Childhood Maltreatment and Suicide Risk in the U.S. Army

December 15, 2017
News Type:  Weekly Spark, Weekly Spark Research

A new study of young adults entering the U.S. Army revealed that childhood maltreatment is associated with lifetime suicidal behavior, even after controlling for demographics, other trauma, and mental illness. While the association between childhood maltreatment and suicidal behavior is well-demonstrated in the general population, the association is less understood among military personnel. The findings of this study provide opportunity for focused prevention and targeted intervention in military populations.

The study used data from more than 38,000 new military personnel in basic training, who were enrolled in the Army Study to Assess Risk and Resilience in Service Members (Army STARRS) New Soldiers Study (NSS). The authors assessed the association between childhood maltreatment (i.e., physical or emotional abuse or neglect, and sexual abuse) and suicidal behavior, as measured by the Columbia-Suicide Severity Rating Scale.

The results indicated that one in five new soldiers had experienced childhood maltreatment. There were five maltreatment profiles: (a) no maltreatment (81.6%); (b) episodic emotional maltreatment (10.7%); (c) frequent emotional and physical maltreatment (3.6%); (d) episodic emotional and sexual abuse (3.2%); and (e) frequent emotional, physical, and sexual maltreatment (0.9%).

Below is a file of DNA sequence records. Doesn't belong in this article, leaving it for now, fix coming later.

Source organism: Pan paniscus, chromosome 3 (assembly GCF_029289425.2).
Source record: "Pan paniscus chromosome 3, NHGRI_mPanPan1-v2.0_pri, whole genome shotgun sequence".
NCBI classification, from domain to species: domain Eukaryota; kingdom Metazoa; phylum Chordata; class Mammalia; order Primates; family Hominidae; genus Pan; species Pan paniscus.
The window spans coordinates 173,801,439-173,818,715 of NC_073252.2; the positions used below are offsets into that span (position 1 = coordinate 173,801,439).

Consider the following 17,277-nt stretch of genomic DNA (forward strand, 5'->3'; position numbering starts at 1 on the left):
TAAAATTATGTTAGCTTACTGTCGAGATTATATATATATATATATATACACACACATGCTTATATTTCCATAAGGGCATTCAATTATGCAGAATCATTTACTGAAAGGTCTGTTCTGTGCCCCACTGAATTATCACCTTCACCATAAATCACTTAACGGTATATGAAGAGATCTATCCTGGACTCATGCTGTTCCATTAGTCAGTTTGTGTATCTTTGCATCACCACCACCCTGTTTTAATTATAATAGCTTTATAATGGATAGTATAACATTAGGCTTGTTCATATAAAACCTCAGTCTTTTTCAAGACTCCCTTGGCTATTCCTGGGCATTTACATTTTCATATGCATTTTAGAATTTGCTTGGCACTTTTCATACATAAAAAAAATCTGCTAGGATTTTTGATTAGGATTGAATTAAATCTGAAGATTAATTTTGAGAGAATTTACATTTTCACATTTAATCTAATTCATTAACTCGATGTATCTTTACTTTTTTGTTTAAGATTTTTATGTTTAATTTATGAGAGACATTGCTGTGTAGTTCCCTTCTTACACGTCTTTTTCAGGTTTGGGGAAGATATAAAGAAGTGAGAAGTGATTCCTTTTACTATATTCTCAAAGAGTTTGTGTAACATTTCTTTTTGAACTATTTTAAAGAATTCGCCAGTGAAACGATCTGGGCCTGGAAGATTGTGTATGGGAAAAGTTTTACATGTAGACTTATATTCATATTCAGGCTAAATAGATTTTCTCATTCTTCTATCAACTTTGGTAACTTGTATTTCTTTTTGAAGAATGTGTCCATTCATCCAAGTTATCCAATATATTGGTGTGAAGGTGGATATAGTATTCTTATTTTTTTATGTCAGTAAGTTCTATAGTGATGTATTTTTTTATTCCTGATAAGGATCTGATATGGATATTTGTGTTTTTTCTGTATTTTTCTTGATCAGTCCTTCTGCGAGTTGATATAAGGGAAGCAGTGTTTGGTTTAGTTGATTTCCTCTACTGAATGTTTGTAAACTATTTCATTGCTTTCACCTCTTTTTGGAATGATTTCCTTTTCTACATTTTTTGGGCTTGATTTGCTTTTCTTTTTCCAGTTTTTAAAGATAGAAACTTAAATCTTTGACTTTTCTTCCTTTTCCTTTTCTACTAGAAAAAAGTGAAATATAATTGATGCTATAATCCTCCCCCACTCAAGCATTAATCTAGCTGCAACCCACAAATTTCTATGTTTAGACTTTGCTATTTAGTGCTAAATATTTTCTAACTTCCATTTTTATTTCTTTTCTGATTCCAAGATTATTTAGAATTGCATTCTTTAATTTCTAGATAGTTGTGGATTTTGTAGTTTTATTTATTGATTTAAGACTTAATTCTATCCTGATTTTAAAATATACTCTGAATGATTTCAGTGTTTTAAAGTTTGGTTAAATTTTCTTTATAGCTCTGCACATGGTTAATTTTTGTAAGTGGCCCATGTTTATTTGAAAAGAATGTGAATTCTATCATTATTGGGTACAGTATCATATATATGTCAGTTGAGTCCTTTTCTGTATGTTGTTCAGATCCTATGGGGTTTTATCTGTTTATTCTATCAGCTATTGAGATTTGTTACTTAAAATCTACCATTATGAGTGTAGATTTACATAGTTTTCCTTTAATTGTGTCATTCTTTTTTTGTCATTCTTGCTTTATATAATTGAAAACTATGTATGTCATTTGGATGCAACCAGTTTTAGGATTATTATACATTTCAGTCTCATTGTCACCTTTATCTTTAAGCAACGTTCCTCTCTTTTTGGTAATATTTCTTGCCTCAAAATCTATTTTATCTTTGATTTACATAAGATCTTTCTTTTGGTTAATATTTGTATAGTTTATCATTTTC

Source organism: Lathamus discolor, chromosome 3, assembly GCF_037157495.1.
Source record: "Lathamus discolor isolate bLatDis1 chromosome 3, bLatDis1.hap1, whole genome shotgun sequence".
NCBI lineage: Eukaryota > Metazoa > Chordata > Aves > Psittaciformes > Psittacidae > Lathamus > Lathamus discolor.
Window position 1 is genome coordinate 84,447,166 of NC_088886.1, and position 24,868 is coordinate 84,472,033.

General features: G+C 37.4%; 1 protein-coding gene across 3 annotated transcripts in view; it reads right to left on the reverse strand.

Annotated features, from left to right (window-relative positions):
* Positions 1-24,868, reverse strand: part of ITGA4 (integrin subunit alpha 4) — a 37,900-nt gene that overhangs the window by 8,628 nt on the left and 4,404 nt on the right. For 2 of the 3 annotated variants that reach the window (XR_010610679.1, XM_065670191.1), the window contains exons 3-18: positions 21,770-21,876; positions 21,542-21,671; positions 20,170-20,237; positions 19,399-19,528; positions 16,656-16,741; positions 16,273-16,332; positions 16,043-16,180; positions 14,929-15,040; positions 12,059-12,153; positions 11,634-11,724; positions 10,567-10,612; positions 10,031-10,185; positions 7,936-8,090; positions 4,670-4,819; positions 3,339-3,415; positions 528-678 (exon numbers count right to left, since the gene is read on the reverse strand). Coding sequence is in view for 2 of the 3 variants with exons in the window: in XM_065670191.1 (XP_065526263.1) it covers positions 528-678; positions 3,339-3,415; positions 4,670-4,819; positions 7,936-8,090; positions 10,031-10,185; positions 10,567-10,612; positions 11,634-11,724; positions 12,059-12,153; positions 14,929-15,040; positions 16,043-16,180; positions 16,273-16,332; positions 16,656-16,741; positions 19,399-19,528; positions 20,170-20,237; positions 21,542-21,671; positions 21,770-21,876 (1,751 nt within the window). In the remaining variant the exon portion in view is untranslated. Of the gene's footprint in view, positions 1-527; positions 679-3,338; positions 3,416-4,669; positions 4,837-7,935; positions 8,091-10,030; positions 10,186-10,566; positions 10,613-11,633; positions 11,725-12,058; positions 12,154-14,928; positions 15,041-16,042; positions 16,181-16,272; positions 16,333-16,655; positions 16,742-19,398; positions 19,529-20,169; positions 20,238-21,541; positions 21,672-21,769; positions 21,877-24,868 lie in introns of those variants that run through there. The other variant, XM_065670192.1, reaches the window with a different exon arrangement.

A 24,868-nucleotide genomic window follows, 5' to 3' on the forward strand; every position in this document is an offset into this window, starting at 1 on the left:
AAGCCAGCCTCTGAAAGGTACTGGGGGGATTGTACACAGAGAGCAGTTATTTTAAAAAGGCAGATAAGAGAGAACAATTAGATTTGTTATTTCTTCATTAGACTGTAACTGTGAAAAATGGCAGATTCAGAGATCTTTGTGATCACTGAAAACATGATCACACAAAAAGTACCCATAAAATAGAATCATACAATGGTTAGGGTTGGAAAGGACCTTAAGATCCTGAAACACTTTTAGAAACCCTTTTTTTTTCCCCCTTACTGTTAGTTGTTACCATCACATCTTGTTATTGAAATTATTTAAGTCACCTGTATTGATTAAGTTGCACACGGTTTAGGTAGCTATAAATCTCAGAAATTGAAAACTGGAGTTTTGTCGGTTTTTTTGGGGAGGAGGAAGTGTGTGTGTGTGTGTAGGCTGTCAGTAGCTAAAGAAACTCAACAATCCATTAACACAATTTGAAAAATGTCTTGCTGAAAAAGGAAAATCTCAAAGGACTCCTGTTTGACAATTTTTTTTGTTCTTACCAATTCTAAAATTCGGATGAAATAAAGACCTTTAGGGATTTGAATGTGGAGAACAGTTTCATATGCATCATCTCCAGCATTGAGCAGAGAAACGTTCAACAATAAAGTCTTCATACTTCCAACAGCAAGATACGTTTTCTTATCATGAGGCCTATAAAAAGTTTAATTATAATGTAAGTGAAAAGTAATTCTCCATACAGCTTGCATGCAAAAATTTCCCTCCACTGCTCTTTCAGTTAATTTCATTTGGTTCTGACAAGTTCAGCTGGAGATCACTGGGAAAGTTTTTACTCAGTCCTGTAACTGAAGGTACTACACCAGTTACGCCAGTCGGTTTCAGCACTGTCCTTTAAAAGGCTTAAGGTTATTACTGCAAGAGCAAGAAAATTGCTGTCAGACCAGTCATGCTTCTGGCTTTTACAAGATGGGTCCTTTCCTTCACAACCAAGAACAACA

Compared to soldiers with no maltreatment, all of the maltreatment profiles were associated with elevated odds of lifetime suicidal ideation, suicide attempt, and planning. Profiles reflecting the most frequent and pervasive maltreatment demonstrated the strongest association with suicidal behaviors. Maltreatment profiles that included sexual abuse were associated with increased odds of some suicidal behaviors compared to those without sexual abuse.

The authors suggested that future research should explore how deployment-related stressors impact the association between childhood maltreatment and suicidal behaviors.

Stein, M. B., Campbell-Sills, L., Ursano, R. J., Rosellini, A. J., Colpe, L. J., He, F., . . . Kessler, R. C. (2017). Childhood maltreatment and lifetime suicidal behaviors among new soldiers in the U.S. Army: Results from the Army Study to Assess Risk and Resilience in Service Members. Journal of Clinical Psychiatry. http://doi.org/10.4088/JCP.16m10900

Populations:  Military Service Members and Veterans
About Suicide:  Risk and Protective Factors